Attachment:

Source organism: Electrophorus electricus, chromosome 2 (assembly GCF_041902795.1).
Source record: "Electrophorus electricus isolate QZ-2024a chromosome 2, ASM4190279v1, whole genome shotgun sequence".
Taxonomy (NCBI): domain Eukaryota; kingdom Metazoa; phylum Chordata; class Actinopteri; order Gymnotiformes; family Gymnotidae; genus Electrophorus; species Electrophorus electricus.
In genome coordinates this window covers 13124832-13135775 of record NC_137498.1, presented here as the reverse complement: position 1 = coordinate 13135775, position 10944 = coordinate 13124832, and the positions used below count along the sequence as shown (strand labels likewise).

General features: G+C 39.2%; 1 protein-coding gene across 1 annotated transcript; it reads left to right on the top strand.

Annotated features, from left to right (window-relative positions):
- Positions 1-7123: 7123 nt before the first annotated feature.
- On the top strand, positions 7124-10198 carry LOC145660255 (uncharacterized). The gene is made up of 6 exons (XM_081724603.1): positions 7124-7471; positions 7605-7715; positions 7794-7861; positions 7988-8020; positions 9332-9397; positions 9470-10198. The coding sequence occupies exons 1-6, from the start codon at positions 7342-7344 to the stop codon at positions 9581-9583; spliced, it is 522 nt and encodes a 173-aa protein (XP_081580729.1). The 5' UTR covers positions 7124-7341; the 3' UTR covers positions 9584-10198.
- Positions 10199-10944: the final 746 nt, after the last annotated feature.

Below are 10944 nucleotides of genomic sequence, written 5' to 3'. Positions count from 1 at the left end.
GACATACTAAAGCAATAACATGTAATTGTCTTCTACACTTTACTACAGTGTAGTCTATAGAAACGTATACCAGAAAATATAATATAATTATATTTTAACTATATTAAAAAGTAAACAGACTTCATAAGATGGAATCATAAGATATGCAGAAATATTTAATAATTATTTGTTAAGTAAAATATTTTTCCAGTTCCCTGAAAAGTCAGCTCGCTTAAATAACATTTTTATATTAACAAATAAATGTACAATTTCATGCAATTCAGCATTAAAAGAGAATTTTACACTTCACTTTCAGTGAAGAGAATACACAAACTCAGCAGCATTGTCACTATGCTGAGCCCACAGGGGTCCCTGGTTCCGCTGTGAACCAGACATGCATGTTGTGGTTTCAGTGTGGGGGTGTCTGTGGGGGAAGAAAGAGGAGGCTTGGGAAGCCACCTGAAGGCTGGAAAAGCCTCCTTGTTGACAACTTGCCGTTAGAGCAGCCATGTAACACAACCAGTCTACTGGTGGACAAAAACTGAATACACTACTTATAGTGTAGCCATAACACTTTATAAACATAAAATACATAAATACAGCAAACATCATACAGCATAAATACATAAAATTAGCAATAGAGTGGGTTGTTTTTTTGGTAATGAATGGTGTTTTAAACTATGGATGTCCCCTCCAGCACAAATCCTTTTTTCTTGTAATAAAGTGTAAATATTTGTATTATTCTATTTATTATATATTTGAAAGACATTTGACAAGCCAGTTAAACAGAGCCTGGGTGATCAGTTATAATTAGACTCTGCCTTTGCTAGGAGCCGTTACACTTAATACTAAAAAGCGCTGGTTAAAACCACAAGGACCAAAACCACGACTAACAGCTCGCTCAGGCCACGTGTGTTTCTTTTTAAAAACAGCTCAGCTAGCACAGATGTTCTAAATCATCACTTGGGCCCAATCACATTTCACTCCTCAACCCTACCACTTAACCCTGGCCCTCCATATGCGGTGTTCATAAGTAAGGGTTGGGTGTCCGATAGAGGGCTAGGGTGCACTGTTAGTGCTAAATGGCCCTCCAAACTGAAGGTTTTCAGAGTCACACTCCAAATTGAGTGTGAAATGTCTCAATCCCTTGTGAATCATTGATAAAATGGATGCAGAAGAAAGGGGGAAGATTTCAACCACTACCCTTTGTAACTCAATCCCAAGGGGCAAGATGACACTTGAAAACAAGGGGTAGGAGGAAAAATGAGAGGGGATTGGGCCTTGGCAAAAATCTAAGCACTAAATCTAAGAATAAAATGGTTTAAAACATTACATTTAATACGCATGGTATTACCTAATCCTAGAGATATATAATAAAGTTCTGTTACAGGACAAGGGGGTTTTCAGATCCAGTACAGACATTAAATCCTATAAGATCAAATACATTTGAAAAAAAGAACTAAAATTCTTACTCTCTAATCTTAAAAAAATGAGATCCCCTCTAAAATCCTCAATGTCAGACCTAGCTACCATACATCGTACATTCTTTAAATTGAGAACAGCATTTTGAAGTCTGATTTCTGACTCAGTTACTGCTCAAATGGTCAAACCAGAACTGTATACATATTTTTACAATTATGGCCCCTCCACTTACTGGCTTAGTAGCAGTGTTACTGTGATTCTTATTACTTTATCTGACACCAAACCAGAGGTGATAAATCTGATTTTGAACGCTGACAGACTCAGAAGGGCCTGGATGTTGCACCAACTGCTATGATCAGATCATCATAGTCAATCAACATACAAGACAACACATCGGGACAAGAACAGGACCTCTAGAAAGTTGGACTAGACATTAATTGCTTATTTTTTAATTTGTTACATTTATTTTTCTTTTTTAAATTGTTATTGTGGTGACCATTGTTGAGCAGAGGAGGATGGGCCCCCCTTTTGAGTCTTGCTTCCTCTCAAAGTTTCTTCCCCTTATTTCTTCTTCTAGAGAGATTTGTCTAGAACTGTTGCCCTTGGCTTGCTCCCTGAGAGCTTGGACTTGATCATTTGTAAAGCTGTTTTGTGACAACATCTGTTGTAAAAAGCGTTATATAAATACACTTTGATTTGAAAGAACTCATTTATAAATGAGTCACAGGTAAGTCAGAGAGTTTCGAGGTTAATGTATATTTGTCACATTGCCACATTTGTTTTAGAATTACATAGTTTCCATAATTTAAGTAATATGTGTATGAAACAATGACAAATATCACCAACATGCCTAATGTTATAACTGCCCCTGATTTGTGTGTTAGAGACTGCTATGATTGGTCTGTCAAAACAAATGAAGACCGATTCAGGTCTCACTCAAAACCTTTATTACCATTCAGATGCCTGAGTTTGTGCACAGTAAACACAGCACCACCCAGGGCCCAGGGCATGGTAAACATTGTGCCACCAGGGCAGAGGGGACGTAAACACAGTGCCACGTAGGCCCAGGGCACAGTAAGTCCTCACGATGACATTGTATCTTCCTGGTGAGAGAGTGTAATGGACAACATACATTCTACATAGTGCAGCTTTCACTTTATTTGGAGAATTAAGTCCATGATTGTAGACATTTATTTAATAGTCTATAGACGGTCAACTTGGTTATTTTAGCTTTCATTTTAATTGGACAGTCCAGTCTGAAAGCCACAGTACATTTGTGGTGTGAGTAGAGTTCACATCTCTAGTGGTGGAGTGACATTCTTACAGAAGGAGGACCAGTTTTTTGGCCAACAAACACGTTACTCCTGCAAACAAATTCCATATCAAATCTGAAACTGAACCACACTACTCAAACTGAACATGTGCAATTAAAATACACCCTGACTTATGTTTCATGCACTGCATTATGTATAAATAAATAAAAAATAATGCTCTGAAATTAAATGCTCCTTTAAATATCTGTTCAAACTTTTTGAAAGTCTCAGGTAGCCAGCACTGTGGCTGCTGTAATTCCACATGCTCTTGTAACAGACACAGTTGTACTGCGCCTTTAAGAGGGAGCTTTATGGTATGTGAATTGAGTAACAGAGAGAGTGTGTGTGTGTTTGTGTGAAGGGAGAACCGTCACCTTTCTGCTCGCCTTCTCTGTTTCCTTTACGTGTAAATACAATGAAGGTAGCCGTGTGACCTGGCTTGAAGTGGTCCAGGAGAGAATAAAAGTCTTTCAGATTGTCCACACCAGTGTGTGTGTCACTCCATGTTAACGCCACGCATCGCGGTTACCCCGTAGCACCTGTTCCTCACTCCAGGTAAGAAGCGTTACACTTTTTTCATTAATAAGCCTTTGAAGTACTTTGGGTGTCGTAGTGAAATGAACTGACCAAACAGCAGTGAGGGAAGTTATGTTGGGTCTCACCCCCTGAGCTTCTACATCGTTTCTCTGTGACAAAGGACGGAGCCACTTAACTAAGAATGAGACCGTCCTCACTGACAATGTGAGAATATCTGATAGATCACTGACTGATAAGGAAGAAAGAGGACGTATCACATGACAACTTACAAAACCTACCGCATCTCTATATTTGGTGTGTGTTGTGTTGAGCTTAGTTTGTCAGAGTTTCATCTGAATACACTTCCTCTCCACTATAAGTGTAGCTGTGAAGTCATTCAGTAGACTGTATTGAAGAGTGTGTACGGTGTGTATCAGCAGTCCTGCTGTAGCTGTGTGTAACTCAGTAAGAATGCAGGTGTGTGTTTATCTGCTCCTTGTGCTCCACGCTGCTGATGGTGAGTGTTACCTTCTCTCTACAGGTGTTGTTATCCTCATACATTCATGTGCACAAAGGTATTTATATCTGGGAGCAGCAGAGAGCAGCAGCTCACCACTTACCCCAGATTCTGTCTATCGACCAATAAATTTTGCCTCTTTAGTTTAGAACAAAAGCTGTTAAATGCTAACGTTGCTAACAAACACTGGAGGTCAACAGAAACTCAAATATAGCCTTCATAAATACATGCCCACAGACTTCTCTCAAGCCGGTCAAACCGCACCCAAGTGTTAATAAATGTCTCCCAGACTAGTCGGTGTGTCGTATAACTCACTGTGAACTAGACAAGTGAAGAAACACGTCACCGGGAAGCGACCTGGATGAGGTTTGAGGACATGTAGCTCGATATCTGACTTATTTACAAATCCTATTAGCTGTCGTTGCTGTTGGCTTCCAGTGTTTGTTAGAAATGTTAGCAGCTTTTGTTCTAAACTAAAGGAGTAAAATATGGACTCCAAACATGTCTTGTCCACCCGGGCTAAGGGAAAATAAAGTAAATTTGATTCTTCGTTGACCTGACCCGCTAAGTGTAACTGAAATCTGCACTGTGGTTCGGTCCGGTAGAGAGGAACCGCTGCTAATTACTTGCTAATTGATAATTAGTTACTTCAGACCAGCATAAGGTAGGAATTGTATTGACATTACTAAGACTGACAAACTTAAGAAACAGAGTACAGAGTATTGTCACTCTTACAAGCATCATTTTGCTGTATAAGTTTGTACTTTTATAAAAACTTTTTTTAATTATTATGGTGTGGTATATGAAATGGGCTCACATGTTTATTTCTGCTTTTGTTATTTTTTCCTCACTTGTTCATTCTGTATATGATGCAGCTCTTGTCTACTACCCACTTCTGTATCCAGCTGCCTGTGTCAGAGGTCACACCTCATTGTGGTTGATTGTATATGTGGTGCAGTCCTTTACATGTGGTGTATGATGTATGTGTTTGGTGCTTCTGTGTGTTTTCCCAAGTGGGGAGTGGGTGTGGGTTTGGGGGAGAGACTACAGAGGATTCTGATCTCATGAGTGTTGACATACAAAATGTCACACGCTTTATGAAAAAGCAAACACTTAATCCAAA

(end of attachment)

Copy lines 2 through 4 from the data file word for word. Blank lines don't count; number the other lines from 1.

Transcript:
Source record: "Electrophorus electricus isolate QZ-2024a chromosome 2, ASM4190279v1, whole genome shotgun sequence".
Taxonomy (NCBI): domain Eukaryota; kingdom Metazoa; phylum Chordata; class Actinopteri; order Gymnotiformes; family Gymnotidae; genus Electrophorus; species Electrophorus electricus.
In genome coordinates this window covers 13124832-13135775 of record NC_137498.1, presented here as the reverse complement: position 1 = coordinate 13135775, position 10944 = coordinate 13124832, and the positions used below count along the sequence as shown (strand labels likewise).